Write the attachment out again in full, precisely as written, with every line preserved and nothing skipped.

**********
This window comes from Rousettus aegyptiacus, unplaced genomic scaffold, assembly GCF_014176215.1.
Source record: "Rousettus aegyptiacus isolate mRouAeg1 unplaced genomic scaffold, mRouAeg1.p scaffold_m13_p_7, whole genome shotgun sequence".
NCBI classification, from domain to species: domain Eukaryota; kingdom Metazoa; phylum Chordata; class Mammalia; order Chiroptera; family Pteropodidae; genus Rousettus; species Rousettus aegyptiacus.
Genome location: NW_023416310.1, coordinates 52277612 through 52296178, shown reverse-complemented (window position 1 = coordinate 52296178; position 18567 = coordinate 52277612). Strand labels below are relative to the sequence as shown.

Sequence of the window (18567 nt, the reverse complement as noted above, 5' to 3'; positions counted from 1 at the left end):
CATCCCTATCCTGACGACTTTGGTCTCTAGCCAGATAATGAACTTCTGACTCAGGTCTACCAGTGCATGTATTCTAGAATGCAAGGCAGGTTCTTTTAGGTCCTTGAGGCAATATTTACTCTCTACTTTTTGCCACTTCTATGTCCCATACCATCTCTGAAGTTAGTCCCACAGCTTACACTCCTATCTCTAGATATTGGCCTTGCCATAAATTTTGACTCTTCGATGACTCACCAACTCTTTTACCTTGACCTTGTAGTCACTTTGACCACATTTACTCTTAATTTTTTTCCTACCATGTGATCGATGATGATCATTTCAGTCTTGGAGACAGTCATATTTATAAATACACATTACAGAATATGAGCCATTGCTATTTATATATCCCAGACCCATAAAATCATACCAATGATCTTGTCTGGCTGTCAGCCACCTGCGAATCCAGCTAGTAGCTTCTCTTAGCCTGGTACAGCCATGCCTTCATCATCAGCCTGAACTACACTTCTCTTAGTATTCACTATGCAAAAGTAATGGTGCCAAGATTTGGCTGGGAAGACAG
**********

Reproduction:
This window comes from Rousettus aegyptiacus, unplaced genomic scaffold, assembly GCF_014176215.1.
Source record: "Rousettus aegyptiacus isolate mRouAeg1 unplaced genomic scaffold, mRouAeg1.p scaffold_m13_p_7, whole genome shotgun sequence".
NCBI classification, from domain to species: domain Eukaryota; kingdom Metazoa; phylum Chordata; class Mammalia; order Chiroptera; family Pteropodidae; genus Rousettus; species Rousettus aegyptiacus.
Genome location: NW_023416310.1, coordinates 52277612 through 52296178, shown reverse-complemented (window position 1 = coordinate 52296178; position 18567 = coordinate 52277612). Strand labels below are relative to the sequence as shown.

Sequence of the window (18567 nt, the reverse complement as noted above, 5' to 3'; positions counted from 1 at the left end):
CATCCCTATCCTGACGACTTTGGTCTCTAGCCAGATAATGAACTTCTGACTCAGGTCTACCAGTGCATGTATTCTAGAATGCAAGGCAGGTTCTTTTAGGTCCTTGAGGCAATATTTACTCTCTACTTTTTGCCACTTCTATGTCCCATACCATCTCTGAAGTTAGTCCCACAGCTTACACTCCTATCTCTAGATATTGGCCTTGCCATAAATTTTGACTCTTCGATGACTCACCAACTCTTTTACCTTGACCTTGTAGTCACTTTGACCACATTTACTCTTAATTTTTTTCCTACCATGTGATCGATGATGATCATTTCAGTCTTGGAGACAGTCATATTTATAAATACACATTACAGAATATGAGCCATTGCTATTTATATATCCCAGACCCATAAAATCATACCAATGATCTTGTCTGGCTGTCAGCCACCTGCGAATCCAGCTAGTAGCTTCTCTTAGCCTGGTACAGCCATGCCTTCATCATCAGCCTGAACTACACTTCTCTTAGTATTCACTATGCAAAAGTAATGGTGCCAAGATTTGGCTGGGAAGACAG